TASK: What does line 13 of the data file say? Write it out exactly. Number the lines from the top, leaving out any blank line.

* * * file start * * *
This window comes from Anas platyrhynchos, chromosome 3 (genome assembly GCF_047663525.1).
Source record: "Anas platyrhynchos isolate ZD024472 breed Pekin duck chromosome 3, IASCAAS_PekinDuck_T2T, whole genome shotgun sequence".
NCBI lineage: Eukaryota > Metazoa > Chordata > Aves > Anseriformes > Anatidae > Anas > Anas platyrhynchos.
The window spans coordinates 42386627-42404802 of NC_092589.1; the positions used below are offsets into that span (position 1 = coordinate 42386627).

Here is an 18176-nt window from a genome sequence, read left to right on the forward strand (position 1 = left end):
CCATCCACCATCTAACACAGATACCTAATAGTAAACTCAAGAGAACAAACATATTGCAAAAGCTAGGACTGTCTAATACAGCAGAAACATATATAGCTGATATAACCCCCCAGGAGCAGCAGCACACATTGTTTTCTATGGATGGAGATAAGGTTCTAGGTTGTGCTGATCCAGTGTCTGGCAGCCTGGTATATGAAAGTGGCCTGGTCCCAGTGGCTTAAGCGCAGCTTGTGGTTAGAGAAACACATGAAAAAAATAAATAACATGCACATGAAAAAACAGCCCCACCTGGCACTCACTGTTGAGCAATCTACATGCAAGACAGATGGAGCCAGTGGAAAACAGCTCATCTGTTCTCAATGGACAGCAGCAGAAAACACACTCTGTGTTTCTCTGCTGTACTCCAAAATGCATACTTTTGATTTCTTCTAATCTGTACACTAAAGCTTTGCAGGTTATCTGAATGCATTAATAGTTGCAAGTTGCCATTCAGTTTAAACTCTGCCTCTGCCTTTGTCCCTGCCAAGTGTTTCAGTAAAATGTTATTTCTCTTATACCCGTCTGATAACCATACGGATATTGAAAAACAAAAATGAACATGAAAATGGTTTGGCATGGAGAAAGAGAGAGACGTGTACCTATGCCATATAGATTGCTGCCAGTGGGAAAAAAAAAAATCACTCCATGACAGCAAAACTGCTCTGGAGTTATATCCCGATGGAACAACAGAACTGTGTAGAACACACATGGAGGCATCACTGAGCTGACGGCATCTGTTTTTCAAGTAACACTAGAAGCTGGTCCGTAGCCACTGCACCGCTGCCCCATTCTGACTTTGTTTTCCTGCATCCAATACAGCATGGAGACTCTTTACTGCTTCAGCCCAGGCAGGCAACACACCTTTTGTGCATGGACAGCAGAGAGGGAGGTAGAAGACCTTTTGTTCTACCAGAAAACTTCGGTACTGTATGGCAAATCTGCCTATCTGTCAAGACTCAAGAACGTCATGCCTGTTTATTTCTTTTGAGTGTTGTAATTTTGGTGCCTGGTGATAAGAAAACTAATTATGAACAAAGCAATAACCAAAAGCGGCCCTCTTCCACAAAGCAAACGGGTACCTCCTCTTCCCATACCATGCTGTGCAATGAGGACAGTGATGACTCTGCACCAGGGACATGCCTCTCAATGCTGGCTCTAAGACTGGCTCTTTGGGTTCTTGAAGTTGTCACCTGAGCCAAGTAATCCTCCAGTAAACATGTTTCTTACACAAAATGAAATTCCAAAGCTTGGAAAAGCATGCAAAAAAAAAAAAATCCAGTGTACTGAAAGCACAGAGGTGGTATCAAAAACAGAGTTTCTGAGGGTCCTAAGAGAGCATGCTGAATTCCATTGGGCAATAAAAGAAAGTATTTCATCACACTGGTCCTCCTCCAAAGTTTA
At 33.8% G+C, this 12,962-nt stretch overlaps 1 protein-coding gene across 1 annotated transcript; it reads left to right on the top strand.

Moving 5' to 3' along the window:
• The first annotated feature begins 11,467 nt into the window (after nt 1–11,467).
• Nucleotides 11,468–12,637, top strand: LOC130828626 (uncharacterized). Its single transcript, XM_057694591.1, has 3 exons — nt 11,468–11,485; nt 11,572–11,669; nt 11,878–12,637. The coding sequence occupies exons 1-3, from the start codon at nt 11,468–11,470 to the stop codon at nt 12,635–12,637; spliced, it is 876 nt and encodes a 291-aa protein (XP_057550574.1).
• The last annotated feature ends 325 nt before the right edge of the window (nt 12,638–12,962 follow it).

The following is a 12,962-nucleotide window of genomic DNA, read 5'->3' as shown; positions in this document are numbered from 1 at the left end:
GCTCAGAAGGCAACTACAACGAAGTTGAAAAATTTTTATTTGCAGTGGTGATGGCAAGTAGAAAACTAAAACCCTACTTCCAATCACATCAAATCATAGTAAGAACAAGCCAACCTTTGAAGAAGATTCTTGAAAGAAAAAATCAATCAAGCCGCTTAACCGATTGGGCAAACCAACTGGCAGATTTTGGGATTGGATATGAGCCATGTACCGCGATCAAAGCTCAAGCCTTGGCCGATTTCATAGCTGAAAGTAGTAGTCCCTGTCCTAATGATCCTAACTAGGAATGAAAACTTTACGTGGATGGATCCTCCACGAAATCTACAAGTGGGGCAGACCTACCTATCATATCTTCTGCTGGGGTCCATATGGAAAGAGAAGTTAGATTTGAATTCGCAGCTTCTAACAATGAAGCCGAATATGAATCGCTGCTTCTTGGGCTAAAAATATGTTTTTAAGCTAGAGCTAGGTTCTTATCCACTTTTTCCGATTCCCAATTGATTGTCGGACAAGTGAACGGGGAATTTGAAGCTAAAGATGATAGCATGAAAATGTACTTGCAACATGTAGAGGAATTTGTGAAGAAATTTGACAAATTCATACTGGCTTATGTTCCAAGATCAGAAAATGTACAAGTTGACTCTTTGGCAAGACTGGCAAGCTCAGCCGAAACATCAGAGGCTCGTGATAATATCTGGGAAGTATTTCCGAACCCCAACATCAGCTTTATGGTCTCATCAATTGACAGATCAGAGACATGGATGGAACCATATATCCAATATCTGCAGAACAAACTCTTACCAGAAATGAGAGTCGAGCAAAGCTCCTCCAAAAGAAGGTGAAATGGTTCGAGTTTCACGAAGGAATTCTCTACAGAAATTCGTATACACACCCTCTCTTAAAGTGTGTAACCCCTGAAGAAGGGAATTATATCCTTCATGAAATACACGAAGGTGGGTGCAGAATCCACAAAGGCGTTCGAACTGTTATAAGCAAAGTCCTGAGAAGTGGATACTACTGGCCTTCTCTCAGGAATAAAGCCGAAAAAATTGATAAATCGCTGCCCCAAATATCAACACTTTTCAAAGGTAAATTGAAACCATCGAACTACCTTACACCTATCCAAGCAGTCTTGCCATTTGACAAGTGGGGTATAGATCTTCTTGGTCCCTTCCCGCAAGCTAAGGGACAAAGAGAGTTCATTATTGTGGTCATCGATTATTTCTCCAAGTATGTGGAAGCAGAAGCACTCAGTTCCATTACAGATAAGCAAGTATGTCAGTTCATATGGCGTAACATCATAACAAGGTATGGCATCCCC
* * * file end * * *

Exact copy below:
GCTCAGAAGGCAACTACAACGAAGTTGAAAAATTTTTATTTGCAGTGGTGATGGCAAGTAGAAAACTAAAACCCTACTTCCAATCACATCAAATCATAGTAAGAACAAGCCAACCTTTGAAGAAGATTCTTGAAAGAAAAAATCAATCAAGCCGCTTAACCGATTGGGCAAACCAACTGGCAGATTTTGGGATTGGATATGAGCCATGTACCGCGATCAAAGCTCAAGCCTTGGCCGATTTCATAGCTGAAAGTAGTAGTCCCTGTCCTAATGATCCTAACTAGGAATGAAAACTTTACGTGGATGGATCCTCCACGAAATCTACAAGTGGGGCAGACCTACCTATCATATCTTCTGCTGGGGTCCATATGGAAAGAGAAGTTAGATTTGAATTCGCAGCTTCTAACAATGAAGCCGAATATGAATCGCTGCTTCTTGGGCTAAAAATATGTTTTTAAGCTAGAGCTAGGTTCTTATCCACTTTTTCCGATTCCCAATTGATTGTCGGACAAGTGAACGGGGAATTTGAAGCTAAAGATGATAGCATGAAAATGTACTTGCAACATGTAGAGGAATTTGTGAAGAAATTTGACAAATTCATACTGGCTTATGTTCCAAGATCAGAAAATGTACAAGTTGACTCTTTGGCAAGACTGGCAAGCTCAGCCGAAACATCAGAGGCTCGTGATAATATCTGGGAAGTATTTCCGAACCCCAACATCAGCTTTATGGTCTCATCAATTGACAGATCAGAGACATGGATGGAACCATATATCCAATATCTGCAGAACAAACTCTTACCAGAAATGAGAGTCGAGCAAAGCTCCTCCAAAAGAAGGTGAAATGGTTCGAGTTTCACGAAGGAATTCTCTACAGAAATTCGTATACACACCCTCTCTTAAAGTGTGTAACCCCTGAAGAAGGGAATTATATCCTTCATGAAATACACGAAGGTGGGTGCAGAATCCACAAAGGCGTTCGAACTGTTATAAGCAAAGTCCTGAGAAGTGGATACTACTGGCCTTCTCTCAGGAATAAAGCCGAAAAAATTGATAAATCGCTGCCCCAAATATCAACACTTTTCAAAGGTAAATTGAAACCATCGAACTACCTTACACCTATCCAAGCAGTCTTGCCATTTGACAAGTGGGGTATAGATCTTCTTGGTCCCTTCCCGCAAGCTAAGGGACAAAGAGAGTTCATTATTGTGGTCATCGATTATTTCTCCAAGTATGTGGAAGCAGAAGCACTCAGTTCCATTACAGATAAGCAAGTATGTCAGTTCATATGGCGTAACATCATAACAAGGTATGGCATCCCC